Delivery Man - Review
Delivery Man – November 22, 2013 (8/10)
Delivery Man is a remake of the 2011 New Zealand movie, Starbuck. I haven’t seen the original, but I’ll update this review if it turns out to be life-changingly better. So new audiences will find this uniquely fresh and original. Vince Vaughn is great as always but you also get a chance to see his more serious side. Delivery Man will charm your pants off with its hilarious and heartfelt story.
Your reaction to this movie depends on whether or not you believe this story is possible. You’ll have a better time if you don’t overthink how Vince Vaughn fathered 533 children. So there is a splash of fantasy you have to be willing to accept. Including the fact that some of his kids look nothing like him. At one point, it felt like they were just showing a bunch of different examples of children.
Delivery Man’s overarching theme is about the importance of family. The movie is definitely funny, but it also deals with an equal amount of serious issues. There were a couple moments that used the wrong tone for what was actually happening in the scene. But the majority of the movie feels perfectly balanced.
The one thing that drove me crazy was Vince Vaughn’s donor nickname, Starbuck. I know it’s from the original movie, but that name is too close to Starbucks coffee. It felt like a cheap marketing tool even though there was no relation. That seemed like an easy thing to update for this remake.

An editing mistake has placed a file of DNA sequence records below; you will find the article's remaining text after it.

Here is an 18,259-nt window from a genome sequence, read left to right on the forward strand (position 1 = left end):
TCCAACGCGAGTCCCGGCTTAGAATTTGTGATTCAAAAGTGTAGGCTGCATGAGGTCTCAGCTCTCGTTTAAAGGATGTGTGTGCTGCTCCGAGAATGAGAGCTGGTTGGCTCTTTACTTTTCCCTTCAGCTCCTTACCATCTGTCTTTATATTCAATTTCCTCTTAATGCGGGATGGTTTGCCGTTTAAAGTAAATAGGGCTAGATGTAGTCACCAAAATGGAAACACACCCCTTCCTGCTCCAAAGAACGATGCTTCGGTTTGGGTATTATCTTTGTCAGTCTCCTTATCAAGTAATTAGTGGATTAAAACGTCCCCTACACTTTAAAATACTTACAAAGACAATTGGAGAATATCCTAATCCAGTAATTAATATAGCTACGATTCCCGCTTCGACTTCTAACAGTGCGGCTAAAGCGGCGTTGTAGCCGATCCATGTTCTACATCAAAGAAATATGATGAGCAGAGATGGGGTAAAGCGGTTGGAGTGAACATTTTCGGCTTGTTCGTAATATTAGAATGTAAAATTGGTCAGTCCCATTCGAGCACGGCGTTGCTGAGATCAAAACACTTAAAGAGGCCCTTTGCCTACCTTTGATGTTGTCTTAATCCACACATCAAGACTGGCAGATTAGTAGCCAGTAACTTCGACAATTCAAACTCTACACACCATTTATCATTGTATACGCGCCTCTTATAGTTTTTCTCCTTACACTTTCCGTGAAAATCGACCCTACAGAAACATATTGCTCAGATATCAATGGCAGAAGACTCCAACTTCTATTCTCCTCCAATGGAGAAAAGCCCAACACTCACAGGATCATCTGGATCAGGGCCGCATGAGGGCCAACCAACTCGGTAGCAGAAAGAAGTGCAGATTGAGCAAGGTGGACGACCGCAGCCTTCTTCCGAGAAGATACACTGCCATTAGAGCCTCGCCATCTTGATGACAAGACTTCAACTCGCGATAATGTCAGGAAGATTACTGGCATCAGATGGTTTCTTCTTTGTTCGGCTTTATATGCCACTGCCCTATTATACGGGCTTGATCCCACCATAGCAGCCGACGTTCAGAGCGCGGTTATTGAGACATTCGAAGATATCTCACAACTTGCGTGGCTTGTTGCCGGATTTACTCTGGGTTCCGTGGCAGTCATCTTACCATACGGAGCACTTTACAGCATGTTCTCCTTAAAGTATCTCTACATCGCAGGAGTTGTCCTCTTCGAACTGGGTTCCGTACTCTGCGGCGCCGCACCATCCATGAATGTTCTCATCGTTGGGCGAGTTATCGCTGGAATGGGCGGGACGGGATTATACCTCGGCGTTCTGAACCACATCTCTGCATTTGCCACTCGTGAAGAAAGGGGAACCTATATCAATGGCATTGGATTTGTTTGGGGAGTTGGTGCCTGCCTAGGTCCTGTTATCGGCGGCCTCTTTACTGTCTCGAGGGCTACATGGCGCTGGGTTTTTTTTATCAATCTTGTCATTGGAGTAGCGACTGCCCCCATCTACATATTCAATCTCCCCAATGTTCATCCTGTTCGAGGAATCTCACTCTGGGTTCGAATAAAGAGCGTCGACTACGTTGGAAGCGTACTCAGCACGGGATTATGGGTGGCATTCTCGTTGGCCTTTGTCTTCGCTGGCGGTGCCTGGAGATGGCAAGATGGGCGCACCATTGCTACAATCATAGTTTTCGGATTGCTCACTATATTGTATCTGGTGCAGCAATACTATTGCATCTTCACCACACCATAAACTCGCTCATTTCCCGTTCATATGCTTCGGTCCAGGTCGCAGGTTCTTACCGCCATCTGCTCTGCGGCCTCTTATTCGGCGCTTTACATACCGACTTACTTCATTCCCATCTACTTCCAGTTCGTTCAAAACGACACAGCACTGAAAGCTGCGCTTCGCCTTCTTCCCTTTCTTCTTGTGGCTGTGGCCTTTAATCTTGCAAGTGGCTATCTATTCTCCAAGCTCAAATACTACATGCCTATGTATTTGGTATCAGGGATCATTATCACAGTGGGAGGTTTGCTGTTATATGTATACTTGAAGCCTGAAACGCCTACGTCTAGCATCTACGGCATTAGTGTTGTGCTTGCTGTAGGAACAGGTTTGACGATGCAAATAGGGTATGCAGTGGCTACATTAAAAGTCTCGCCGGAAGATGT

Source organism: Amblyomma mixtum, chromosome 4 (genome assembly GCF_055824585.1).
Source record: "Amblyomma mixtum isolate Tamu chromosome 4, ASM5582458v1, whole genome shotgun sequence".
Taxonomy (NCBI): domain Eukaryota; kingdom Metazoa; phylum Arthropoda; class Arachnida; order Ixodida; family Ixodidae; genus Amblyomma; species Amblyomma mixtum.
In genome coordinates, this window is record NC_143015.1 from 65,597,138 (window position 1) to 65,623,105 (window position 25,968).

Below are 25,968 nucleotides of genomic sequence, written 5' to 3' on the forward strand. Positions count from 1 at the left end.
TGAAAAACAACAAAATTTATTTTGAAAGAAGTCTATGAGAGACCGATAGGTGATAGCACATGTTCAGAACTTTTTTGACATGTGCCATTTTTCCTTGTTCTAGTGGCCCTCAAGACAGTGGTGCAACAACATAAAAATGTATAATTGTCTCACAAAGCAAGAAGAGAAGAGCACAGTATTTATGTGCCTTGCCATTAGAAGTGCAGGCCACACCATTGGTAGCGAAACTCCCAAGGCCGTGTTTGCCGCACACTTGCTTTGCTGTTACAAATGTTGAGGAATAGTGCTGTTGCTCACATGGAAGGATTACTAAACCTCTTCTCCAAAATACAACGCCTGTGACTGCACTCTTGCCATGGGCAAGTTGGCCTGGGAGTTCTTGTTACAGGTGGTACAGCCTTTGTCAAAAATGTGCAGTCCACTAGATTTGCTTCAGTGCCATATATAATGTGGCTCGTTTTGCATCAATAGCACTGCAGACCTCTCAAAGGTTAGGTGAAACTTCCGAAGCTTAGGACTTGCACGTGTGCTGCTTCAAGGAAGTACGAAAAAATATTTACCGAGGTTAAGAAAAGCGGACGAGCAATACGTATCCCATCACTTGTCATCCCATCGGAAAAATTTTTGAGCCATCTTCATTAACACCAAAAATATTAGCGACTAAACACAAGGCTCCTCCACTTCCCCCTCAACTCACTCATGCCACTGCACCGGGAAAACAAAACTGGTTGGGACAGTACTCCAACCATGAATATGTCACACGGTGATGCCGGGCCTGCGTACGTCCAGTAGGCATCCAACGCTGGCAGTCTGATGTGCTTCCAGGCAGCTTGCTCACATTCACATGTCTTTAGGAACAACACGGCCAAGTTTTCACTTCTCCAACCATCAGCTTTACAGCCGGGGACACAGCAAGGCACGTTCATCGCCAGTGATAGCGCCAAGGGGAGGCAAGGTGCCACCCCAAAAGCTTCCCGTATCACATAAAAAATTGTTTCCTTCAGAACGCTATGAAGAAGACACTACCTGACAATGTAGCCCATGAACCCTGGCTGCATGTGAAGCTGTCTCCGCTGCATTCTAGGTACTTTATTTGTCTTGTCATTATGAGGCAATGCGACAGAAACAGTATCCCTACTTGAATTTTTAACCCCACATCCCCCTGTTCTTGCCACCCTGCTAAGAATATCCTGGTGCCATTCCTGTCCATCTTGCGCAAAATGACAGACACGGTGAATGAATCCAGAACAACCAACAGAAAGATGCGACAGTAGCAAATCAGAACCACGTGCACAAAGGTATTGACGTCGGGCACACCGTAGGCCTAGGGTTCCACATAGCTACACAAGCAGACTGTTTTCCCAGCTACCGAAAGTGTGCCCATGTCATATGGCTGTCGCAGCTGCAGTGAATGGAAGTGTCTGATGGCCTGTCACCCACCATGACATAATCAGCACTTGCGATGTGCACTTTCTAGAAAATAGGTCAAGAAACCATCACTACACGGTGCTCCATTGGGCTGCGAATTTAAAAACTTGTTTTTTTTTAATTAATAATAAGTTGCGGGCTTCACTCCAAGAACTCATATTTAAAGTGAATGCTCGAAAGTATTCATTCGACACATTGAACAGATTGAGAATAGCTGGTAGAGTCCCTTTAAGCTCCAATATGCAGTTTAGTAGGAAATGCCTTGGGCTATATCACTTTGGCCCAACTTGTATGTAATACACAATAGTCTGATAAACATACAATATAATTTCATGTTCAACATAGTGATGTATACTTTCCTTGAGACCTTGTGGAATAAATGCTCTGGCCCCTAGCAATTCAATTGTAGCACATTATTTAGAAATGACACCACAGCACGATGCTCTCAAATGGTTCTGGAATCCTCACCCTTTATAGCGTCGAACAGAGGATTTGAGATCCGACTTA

Overall, Delivery Man is fun to watch and makes for a great holiday film. All the actors do a fantastic job and they’re believable in their various roles. The conclusion to the movie was somewhat odd but then again, I should have just gone with it. I’ll get into more detail about that in the spoiler section below.
The story for Delivery Man is set up like this: Vince Vaughn donated to a fertility clinic 20 years ago. He now finds out that because of a “mix up,” he is the biological father of 533 children. 142 of them are demanding to know his identity. Vaughn signed a confidentiality agreement about his donations, so he doesn’t have to come forward. So he then decides to hire his lawyer friend to fight back.
Leading up to the trial, Vaughn becomes curious about who his children are. So he decides to see them without revealing his identity. Which is a little odd because he wants to be responsible without taking responsibility. Then once Vaughn wins the court case, he ends up revealing his identity anyway. So there wasn’t any real consequence?
There was one scene in particular where the line between drama and comedy was crossed. Vince Vaughn discovers one of his daughters is a heroin addict. After taking her to the hospital one night, he has to decide whether or not to put her in rehab. Then some light-hearted music plays while Vaughn walks back and forth between the doctor and his daughter as they argue over having to go. It’s supposed to be funny that Vaughn is constantly relaying messages. But dealing with heroin addiction should be taken slightly more seriously.